The Everlasting Nail Brush – highlighting great design
In the mid seventies, Mark’s mum bought a nail brush from the local Boots (pharmacists).
It has remained in the family and used consistently, still being in service today. It is perched adjacent to Mark’s own kitchen sink. It has been in use for nearly fifty years having sat in the bathrooms and cloakrooms and kitchens throughout the decades in various households Mrs Lewis lived in (as the wife of a serving Guards officer), and subsequently those of Mark and his family.
How is it that a humble plastic nail brush could last so long without its brushes mangling into an unusable mesh or breaking off and falling out of the handle?
The answer? The plastic type used to make this particular nail brush is Polypropylene.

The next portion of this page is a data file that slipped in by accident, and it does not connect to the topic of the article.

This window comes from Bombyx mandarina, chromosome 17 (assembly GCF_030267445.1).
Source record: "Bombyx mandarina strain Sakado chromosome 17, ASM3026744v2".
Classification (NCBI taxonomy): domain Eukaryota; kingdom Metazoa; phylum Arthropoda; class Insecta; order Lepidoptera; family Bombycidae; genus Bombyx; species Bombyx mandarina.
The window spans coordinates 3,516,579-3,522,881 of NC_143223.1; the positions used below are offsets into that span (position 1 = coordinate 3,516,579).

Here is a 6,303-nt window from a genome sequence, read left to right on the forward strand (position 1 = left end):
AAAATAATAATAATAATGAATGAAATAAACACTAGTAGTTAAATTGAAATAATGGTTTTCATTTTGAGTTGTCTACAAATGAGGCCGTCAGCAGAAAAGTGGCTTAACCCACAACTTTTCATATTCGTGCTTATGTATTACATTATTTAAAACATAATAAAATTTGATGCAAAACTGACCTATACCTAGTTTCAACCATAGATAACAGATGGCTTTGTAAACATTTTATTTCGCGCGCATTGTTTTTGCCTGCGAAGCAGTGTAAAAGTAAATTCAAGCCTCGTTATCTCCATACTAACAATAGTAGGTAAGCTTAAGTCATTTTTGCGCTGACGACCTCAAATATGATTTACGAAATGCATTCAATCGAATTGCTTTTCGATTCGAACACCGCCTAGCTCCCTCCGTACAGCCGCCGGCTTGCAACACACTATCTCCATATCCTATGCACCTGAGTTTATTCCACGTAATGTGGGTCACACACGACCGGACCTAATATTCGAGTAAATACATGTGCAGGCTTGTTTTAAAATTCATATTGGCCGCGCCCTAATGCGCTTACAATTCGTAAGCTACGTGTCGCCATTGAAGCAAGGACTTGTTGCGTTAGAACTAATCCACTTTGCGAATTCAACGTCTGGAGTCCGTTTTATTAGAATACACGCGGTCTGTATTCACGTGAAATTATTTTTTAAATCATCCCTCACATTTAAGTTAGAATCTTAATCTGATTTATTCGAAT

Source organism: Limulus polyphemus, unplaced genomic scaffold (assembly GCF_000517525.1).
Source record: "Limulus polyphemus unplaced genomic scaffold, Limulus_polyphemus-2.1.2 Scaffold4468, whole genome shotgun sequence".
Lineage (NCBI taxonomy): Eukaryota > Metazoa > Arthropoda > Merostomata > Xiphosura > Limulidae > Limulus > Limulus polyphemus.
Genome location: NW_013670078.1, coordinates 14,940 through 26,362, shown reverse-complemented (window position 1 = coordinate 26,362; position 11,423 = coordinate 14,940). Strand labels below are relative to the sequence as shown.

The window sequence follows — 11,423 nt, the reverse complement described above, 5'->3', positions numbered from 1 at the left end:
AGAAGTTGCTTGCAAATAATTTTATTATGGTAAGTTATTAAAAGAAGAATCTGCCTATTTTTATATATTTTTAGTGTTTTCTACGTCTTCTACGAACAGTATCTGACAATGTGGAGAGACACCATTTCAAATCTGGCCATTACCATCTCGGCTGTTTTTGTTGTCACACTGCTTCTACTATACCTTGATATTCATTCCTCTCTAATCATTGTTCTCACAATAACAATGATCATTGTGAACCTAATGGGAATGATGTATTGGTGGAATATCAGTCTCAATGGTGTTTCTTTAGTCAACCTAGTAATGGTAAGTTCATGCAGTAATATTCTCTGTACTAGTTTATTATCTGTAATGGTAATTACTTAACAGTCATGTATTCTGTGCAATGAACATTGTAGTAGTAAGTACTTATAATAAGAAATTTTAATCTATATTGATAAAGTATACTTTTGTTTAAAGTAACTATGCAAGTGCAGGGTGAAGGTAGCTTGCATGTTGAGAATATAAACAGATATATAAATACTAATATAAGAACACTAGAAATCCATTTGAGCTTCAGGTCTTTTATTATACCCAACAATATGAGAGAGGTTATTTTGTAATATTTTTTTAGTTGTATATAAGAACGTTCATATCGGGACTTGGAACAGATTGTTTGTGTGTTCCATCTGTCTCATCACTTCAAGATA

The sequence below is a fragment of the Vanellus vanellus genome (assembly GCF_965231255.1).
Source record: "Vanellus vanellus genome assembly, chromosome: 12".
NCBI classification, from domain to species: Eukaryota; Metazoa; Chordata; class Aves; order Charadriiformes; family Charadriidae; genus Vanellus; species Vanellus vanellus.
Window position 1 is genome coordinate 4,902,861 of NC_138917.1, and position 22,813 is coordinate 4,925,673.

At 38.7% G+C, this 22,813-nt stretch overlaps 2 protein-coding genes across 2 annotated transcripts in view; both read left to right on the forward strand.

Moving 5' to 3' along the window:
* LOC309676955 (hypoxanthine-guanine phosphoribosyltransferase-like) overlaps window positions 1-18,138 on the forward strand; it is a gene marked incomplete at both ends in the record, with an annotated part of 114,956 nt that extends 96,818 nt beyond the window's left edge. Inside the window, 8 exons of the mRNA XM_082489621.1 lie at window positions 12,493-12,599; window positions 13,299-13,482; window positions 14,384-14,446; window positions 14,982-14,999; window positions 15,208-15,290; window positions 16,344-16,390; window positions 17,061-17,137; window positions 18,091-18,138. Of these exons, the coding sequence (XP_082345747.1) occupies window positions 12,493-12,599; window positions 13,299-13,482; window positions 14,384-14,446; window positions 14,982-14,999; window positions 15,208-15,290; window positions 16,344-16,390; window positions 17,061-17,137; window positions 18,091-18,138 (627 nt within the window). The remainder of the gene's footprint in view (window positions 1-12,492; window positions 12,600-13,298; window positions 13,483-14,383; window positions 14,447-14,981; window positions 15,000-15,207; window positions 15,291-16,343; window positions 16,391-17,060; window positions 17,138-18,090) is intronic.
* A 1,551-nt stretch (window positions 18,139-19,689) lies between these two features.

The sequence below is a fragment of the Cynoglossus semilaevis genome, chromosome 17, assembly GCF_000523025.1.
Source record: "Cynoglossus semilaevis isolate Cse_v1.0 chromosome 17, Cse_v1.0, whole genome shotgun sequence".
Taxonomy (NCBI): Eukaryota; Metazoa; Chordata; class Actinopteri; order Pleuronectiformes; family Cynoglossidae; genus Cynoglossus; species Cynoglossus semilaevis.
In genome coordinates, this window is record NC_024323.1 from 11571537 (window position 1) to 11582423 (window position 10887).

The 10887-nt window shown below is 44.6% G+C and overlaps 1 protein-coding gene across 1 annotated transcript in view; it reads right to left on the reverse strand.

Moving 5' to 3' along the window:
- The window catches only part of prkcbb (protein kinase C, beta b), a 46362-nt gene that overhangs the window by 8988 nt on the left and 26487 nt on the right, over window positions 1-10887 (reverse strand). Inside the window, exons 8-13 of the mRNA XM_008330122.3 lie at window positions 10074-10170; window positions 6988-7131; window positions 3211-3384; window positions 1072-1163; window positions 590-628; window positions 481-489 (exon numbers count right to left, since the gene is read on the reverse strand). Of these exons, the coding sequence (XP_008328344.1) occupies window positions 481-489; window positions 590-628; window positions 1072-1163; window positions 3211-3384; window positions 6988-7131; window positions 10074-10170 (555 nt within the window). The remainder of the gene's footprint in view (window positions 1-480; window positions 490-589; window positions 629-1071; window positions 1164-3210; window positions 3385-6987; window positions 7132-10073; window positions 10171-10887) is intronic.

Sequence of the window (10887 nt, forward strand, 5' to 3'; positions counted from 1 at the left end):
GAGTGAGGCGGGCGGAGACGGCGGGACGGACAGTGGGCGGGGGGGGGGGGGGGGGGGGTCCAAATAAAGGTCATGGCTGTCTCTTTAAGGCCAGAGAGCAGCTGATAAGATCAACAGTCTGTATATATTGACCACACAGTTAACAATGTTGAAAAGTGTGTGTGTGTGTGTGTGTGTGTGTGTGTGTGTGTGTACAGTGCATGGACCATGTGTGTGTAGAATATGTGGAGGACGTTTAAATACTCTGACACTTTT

Polypropylene is a particularly durable type of plastic used for numerous applications. One such, a good example of its durability, is when it is formed into living hinges such as those on flip top bottles or container lids.
Polypropylene is resistant to fatigue, being used to manufacture piping systems, and is resistant to most forms of physical damage – including impact and freezing.
The washing up brush illustrated was purchased a few weeks before this entry was published and shows the brush already bent and deteriorating into a mangle of plastic fibers.
Rather like the myth of the everlasting light bulb that was never introduced to the marketplace as it would inhibit the sales of light bulbs, the plastic nail brushes made from Polypropylene may have met the same fate. It is clear now that the LED light bulbs now readily available do indeed last for years and are in common use, all be them being more expensive than the original type made in their billions.
There is a good case for more products if required in a plastic, to be made from Polypropylene that will last forever and be easily recycled.
Link to Wikipedia.